3. Integration with Flight Planning Software: Integrating the machine learning algorithm with flight planning software can enable the system to automatically generate flight plans for aircraft based on their destination, speed, and other factors. This can reduce the workload for pilots and improve the accuracy of automated ATC directing.

4. Adaptive Learning: Adaptive learning involves training the machine learning algorithm in real-time based on feedback from human controllers and pilots. This can enable the system to continuously improve its performance and adapt to changing conditions.

By incorporating these enhancements into the previous machine learning model, automated ATC directing in Infinite Flight during busy live events can become even more efficient, accurate, and safe.

To put it in a nutshell , basically an autopilot for ATC controllers……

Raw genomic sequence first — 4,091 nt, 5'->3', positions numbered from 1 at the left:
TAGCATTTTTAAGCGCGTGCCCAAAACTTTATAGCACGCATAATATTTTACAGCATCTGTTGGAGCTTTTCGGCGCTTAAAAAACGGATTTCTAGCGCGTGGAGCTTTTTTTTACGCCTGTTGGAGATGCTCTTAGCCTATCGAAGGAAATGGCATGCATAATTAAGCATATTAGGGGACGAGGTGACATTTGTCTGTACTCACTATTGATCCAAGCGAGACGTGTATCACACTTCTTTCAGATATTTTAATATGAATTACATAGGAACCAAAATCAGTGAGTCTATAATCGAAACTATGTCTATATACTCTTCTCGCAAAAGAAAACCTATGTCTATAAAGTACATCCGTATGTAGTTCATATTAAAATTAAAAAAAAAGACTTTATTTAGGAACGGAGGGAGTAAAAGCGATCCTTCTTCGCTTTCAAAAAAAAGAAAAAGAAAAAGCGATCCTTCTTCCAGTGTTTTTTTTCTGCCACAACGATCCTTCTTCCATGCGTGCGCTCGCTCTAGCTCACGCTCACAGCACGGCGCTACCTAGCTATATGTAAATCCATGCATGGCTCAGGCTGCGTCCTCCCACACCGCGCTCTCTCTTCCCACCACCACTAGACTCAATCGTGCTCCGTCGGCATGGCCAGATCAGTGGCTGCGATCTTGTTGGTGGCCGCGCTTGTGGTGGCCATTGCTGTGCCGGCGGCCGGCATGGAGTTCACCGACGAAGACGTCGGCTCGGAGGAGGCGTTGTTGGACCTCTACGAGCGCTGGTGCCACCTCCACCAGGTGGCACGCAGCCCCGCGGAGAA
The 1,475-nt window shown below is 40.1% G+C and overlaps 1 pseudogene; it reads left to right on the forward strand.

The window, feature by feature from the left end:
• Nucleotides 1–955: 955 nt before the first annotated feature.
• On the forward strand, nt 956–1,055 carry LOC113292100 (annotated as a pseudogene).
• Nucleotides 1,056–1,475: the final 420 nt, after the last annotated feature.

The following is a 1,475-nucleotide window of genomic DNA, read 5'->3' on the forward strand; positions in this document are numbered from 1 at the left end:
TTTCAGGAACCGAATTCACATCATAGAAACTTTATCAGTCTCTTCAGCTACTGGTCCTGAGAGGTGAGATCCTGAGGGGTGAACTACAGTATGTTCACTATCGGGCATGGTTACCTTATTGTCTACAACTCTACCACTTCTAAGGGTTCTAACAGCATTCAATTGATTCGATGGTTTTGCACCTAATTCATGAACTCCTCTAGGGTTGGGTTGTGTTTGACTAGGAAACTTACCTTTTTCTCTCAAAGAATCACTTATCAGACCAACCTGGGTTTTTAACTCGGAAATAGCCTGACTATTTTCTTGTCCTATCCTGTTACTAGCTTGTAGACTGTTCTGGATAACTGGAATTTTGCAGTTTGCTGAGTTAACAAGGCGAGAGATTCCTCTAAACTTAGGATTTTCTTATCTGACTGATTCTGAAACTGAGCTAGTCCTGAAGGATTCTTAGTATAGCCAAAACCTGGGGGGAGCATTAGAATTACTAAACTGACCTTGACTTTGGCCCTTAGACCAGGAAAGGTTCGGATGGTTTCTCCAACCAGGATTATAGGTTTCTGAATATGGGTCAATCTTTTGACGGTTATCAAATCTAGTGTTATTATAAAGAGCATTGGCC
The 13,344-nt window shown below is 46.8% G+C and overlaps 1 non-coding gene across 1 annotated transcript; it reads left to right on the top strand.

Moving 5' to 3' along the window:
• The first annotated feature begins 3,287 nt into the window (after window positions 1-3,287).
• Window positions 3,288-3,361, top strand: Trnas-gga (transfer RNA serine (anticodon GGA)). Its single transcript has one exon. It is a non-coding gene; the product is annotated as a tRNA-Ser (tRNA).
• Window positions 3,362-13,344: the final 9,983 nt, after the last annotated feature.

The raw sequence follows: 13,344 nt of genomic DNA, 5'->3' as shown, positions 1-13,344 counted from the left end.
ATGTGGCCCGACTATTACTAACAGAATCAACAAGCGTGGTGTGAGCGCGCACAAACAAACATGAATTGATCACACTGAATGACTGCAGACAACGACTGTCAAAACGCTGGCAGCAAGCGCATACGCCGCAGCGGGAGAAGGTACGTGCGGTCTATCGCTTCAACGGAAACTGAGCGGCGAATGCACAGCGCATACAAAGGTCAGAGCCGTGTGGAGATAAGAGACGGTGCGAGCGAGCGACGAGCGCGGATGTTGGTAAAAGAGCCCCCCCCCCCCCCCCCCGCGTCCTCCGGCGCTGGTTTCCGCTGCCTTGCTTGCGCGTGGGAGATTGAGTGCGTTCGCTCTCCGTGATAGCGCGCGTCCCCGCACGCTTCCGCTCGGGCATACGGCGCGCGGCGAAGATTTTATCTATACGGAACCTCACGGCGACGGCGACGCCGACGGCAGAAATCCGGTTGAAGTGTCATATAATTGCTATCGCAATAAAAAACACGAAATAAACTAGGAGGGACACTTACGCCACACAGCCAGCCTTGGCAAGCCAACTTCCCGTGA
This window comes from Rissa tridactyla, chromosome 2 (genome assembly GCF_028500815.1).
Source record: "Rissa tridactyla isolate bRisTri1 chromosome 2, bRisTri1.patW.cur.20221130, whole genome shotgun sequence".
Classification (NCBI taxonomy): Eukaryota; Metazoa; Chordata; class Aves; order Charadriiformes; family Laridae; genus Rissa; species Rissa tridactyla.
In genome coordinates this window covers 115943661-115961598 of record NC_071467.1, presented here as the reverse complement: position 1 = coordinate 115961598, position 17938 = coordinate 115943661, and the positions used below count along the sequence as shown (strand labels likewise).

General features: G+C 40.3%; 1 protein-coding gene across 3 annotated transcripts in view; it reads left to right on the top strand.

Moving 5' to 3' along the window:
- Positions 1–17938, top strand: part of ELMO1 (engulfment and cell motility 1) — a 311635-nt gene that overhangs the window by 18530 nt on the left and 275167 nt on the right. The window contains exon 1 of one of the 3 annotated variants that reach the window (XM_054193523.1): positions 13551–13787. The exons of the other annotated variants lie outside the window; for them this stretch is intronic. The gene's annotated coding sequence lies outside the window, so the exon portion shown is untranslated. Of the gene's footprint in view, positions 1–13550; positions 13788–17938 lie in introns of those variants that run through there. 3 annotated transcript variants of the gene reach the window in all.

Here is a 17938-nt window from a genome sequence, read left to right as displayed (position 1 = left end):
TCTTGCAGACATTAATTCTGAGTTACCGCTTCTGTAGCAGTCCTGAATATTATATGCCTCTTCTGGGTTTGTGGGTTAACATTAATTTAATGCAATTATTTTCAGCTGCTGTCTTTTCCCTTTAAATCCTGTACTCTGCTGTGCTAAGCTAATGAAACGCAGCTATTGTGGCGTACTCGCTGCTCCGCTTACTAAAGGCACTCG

There are however, ETHICAL issues with regards to the development of this ML model, since in this case people would assume that the “Computer” is taking over the controlling from our actual human controllers.

What are some of the ethical challenges or hurdles with regards to the implementation of such models within Infinite Flight ?

Any thoughts on this perhaps ?

2 Likes

I dont understand, is this a #features request? tldr tbh

2 Likes

My sincere apologies if it looks like a feature request. I just had some thoughts on reducing workload for controllers especially during live events.

1 Like

Maybe iʻd put this in the #atc category then. Also make it a bit shorter? Thats a lot to read.

Yeah I’d figure that my categorisation skills could use more work. Feel free to recategorise appropriately as I believe I don’t have the necessary abilities to do so myself given my trust level. Apologies for the lengthy thread.

No! That takes the fun out of it. Believe it or not, we enjoy controlling ;)

3 Likes

I’d agree on that one 😅. I’m quite certain that controllers love seeing pilots follow their instructions with immediate compliance and as a result you can slowly start seeing a traffic pattern form with time, which could be oddly satisfying with huge volumes of planes coming through. ;)

Yeah! It’s fun to see all of those newbie’s pilots not knowing how to use ATC instructions.